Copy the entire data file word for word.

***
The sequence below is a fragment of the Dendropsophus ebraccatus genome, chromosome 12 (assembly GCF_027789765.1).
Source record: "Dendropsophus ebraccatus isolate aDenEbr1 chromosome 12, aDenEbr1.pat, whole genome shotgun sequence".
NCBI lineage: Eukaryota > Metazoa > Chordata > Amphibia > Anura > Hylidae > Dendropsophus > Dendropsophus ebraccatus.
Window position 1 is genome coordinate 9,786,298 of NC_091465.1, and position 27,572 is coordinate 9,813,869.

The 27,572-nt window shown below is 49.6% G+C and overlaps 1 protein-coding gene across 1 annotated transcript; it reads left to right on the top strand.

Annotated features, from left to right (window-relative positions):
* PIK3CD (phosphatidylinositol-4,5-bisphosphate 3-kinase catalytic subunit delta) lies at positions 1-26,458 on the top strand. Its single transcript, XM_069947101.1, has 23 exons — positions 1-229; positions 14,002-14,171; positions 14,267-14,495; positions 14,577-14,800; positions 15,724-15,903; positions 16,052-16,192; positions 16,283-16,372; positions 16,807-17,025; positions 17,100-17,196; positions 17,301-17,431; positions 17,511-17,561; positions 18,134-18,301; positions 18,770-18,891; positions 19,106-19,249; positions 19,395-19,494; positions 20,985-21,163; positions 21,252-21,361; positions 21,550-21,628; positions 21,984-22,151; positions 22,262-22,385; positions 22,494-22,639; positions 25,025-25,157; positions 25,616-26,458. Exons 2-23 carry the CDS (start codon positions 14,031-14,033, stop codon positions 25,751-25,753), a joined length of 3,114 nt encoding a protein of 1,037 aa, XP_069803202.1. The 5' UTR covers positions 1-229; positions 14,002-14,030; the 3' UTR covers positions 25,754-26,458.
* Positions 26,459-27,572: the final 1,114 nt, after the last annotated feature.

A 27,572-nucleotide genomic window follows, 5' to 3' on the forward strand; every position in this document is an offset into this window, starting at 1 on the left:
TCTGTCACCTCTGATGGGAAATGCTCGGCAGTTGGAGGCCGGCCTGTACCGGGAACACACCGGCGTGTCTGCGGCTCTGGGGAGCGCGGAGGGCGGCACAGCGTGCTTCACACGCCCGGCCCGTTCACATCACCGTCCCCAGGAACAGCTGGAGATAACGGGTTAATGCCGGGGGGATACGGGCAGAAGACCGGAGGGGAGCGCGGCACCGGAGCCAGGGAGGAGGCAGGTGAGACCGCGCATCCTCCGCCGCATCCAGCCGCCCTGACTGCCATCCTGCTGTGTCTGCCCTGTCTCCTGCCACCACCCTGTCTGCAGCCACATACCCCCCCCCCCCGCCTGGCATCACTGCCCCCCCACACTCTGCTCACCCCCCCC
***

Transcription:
The sequence below is a fragment of the Dendropsophus ebraccatus genome, chromosome 12 (assembly GCF_027789765.1).
Source record: "Dendropsophus ebraccatus isolate aDenEbr1 chromosome 12, aDenEbr1.pat, whole genome shotgun sequence".
NCBI lineage: Eukaryota > Metazoa > Chordata > Amphibia > Anura > Hylidae > Dendropsophus > Dendropsophus ebraccatus.
Window position 1 is genome coordinate 9,786,298 of NC_091465.1, and position 27,572 is coordinate 9,813,869.

The 27,572-nt window shown below is 49.6% G+C and overlaps 1 protein-coding gene across 1 annotated transcript; it reads left to right on the top strand.

Annotated features, from left to right (window-relative positions):
* PIK3CD (phosphatidylinositol-4,5-bisphosphate 3-kinase catalytic subunit delta) lies at positions 1-26,458 on the top strand. Its single transcript, XM_069947101.1, has 23 exons — positions 1-229; positions 14,002-14,171; positions 14,267-14,495; positions 14,577-14,800; positions 15,724-15,903; positions 16,052-16,192; positions 16,283-16,372; positions 16,807-17,025; positions 17,100-17,196; positions 17,301-17,431; positions 17,511-17,561; positions 18,134-18,301; positions 18,770-18,891; positions 19,106-19,249; positions 19,395-19,494; positions 20,985-21,163; positions 21,252-21,361; positions 21,550-21,628; positions 21,984-22,151; positions 22,262-22,385; positions 22,494-22,639; positions 25,025-25,157; positions 25,616-26,458. Exons 2-23 carry the CDS (start codon positions 14,031-14,033, stop codon positions 25,751-25,753), a joined length of 3,114 nt encoding a protein of 1,037 aa, XP_069803202.1. The 5' UTR covers positions 1-229; positions 14,002-14,030; the 3' UTR covers positions 25,754-26,458.
* Positions 26,459-27,572: the final 1,114 nt, after the last annotated feature.

A 27,572-nucleotide genomic window follows, 5' to 3' on the forward strand; every position in this document is an offset into this window, starting at 1 on the left:
TCTGTCACCTCTGATGGGAAATGCTCGGCAGTTGGAGGCCGGCCTGTACCGGGAACACACCGGCGTGTCTGCGGCTCTGGGGAGCGCGGAGGGCGGCACAGCGTGCTTCACACGCCCGGCCCGTTCACATCACCGTCCCCAGGAACAGCTGGAGATAACGGGTTAATGCCGGGGGGATACGGGCAGAAGACCGGAGGGGAGCGCGGCACCGGAGCCAGGGAGGAGGCAGGTGAGACCGCGCATCCTCCGCCGCATCCAGCCGCCCTGACTGCCATCCTGCTGTGTCTGCCCTGTCTCCTGCCACCACCCTGTCTGCAGCCACATACCCCCCCCCCCCGCCTGGCATCACTGCCCCCCCACACTCTGCTCACCCCCCCC